Through the next four years the Angel appeared and taught Joseph Smith in order to prepare the young man to translate the record. Finally in 1827, on the twenty-second of September, Joseph was able to obtain the record. Heavy persecution made it difficult for him to work on the translation, and he frequently had to hide the book. Initially, Joseph’s wife, Emma, helped as scribe. Joseph would translate, using sacred instruments called Urim and Thummin, which ancient Old Testament prophets had also used. Emma would write what he dictated. Emma later said: “Joseph Smith could neither write nor dictate a coherent and well-worded letter, let alone dictating a book like the Book of Mormon. And, though I was an active participant in the scenes that transpired, and was present during the translation of the plates [...] it is marvelous to me, ‘marvelous and a wonder,’ as much so as to any one else.” (McConkie, Remembering Joseph, p 303).
Eventually, fame and rumors spread and this led to persecution, but also to inquiries. Many humble, curious people sought out Joseph and he always answered their questions. One of these was Oliver Cowdery, who served as the major scribe for the translation of the book and as one of the witnesses to the book’s truth.
The burden of persecution and gossip, which had forced Joseph to move around while translating, was such that Joseph prayed to God for help in bearing this burden. God revealed to him that others could see the golden plates. These three men, Oliver Cowdery, Martin Harris, and David Whitmer, saw an angel who showed them the plates and commanded them to testify about the truth of the book. Their testimony, called The Testimony of Three Witnesses, is affixed to the front of every edition of the Book of Mormon. It says, in part:
- [W]e, through the grace of God the Father and our Lord Jesus Christ, have seen the plates which contain this records [...] And we also know that they have been translated by the gift and power of God, for his voice hath declared it unto us. (Testimony of Three Witnesses, Introduction to the Book of Mormon)
Later, eight others also saw and felt the records and testified that the record was real and true. Their testimony, The Testimony of Eight Witnesses, is also affixed to every Book of Mormon. Not one of these men ever denied their testimony even though they went through many trials and persecutions because of it. None of them got wealth, popularity, or power by sharing this testimony. In fact, some of them lost nearly everything, but nevertheless, they all testified again and again that the Book of Mormon was true and that Joseph Smith was a prophet.
After the translation was finished, Joseph Smith, Martin Harris, a well-respected farmer from the area, and Hyrum Smith, Joseph’s brother, prepared the manuscript for publication. Martin Harris was so convinced of the truthfulness of the Book of Mormon that he mortgaged his farm for $3,000 to pay for the publication. The Book was published by E.B. Grandin in Palmyra, New York in early spring, 1830 when Joseph Smith was only 25 years old.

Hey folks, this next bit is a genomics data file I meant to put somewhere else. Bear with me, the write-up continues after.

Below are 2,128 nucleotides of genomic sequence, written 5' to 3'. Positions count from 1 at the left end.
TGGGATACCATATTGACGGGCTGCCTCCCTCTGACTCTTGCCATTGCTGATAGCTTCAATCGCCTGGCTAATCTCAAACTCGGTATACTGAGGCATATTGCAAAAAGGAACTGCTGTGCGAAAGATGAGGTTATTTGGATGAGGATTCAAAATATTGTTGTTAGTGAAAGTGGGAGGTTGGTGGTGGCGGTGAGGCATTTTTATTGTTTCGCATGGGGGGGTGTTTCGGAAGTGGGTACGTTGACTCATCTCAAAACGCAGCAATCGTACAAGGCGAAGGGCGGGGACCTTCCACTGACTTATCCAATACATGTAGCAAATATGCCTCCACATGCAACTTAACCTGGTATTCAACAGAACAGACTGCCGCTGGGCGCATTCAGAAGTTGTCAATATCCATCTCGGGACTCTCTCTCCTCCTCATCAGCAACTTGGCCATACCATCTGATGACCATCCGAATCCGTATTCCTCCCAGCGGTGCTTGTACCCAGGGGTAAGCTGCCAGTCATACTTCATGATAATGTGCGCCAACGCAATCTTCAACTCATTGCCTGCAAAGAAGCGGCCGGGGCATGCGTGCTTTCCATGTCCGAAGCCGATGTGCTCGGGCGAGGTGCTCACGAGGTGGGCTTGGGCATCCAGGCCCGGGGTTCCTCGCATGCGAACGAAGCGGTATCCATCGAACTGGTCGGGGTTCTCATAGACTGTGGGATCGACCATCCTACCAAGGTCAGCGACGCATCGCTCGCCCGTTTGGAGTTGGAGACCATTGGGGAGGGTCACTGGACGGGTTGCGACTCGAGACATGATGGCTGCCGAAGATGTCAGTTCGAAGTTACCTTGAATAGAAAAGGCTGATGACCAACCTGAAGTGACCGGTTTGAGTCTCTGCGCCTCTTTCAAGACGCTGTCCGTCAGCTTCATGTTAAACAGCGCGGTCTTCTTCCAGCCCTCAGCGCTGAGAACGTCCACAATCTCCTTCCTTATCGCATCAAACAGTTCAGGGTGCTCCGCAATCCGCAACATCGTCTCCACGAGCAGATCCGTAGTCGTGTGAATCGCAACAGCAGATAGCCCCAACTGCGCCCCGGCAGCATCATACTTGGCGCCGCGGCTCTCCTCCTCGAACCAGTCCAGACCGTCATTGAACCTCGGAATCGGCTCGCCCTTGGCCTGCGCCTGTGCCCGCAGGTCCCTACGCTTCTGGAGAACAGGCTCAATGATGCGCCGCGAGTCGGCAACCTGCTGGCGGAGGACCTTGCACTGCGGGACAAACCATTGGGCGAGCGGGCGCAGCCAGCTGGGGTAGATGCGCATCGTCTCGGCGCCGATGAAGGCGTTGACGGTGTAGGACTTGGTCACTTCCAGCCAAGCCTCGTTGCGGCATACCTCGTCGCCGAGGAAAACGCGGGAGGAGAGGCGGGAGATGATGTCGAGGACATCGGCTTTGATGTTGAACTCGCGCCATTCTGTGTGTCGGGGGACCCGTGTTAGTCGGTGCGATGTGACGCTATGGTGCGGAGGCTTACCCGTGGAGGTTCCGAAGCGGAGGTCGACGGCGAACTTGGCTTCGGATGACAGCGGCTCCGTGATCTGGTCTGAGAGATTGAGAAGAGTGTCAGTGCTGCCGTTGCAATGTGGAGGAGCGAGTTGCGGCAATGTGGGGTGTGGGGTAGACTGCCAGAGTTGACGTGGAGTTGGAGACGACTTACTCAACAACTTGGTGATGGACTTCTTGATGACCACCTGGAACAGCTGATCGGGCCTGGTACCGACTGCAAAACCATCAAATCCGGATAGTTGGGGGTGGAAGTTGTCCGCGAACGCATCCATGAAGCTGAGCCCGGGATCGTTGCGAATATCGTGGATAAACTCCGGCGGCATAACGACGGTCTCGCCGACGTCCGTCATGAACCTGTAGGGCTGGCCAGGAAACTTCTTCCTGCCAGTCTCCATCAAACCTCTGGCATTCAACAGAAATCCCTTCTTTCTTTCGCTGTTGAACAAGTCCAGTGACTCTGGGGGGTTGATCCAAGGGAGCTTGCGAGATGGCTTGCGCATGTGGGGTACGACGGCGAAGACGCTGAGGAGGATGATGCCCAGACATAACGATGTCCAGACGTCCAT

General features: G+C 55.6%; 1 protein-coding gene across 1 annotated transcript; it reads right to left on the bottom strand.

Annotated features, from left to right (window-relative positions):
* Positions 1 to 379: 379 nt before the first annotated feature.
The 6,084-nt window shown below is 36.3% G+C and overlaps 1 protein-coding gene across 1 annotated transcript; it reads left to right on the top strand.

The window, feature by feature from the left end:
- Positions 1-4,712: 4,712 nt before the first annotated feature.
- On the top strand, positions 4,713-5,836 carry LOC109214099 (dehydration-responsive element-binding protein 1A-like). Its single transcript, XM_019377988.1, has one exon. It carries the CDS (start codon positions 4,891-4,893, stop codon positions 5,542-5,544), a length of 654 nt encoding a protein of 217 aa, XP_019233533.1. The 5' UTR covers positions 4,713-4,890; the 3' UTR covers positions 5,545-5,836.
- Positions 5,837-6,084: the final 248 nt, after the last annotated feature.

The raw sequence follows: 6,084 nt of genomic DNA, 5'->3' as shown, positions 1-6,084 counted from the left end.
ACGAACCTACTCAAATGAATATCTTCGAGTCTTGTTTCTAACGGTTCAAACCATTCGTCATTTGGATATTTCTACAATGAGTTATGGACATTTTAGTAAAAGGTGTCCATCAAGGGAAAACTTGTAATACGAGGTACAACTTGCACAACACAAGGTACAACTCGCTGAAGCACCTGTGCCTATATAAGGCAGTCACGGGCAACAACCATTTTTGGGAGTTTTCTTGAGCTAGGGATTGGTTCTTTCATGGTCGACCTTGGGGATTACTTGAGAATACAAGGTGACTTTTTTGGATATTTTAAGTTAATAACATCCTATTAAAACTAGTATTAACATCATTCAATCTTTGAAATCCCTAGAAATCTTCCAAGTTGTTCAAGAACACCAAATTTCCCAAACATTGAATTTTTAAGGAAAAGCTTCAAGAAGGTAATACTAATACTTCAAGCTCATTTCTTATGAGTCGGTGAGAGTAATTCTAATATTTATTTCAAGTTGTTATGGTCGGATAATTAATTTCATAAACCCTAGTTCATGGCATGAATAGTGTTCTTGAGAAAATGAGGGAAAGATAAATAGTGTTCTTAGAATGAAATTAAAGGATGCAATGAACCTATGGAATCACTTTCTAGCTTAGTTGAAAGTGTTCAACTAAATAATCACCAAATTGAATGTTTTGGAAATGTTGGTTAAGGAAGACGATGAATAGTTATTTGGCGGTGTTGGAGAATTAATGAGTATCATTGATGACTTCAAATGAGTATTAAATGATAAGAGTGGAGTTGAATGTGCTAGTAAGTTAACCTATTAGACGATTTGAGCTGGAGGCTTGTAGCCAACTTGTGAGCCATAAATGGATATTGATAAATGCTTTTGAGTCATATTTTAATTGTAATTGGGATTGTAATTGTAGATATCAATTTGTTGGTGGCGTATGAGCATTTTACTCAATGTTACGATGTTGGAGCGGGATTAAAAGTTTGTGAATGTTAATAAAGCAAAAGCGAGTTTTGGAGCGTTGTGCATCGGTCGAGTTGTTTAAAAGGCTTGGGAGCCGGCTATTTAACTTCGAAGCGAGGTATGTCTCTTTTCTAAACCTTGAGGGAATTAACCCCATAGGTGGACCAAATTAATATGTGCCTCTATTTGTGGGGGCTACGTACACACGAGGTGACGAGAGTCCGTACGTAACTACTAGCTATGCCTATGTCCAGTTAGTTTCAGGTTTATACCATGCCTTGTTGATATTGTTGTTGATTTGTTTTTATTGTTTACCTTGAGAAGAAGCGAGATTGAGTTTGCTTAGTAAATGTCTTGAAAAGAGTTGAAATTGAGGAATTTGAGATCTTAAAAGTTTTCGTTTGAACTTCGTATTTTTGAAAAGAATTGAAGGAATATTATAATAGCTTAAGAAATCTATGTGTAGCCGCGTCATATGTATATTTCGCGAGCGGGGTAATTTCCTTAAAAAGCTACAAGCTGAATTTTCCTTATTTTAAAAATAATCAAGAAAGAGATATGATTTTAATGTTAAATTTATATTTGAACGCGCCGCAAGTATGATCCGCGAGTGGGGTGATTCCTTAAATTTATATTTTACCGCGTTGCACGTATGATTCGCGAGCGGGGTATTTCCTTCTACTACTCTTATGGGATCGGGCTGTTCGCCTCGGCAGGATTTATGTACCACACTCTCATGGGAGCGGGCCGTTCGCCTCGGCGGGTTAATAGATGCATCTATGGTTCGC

The Book of Mormon went forth to flood the earth and “convince[. . .] the Jew and Gentile that Jesus is the Christ, the Eternal God.” Since 1830, the Book of Mormon has been translated into nearly 110 languages, either completely or in part, including Spanish, German, Turkish, Japanese, Russian, Hindi, Arabic, Hmong, Zulu, Tagalog, Mongolian, Braille, and many others. More than 100 million copies have been bought or distributed throughout the entire earth. If you would like to get your own copy of this marvelous record please check the Church’s official website for a Free Book of Mormon
The format of The Book of Mormon includes separate books written or dealing with different authors who were all prophets of God just as Moses, Isaiah, Jeremiah, or Paul. There are fifteen books:
- First Nephi
- Second Nephi
- Words of Mormon
- Third Nephi
- Fourth Nephi
The order is generally chronological, starting with Nephi, who lived around 600 B.C., continuing to Moroni who lived around 400 A.D. The Book of Ether, inserted by Moroni near the end, is an abridgement of an ancient record of a people called Jaredites who predated the Nephites, that is descendants of the first Nephi, by many hundreds of years. The history and story told in the Book of Mormon is a complex account of emigrations, wars, preaching, rebellion, revolutions, kings, queens, and wicked bandits. Woven into this narrative are the righteous preaching, sermons, and deeds of holy men and women who testified that Jesus Christ lived and died to save all mankind.
The Book of Mormon can be broken down into three basic sections:
The Small Plates of Nephi: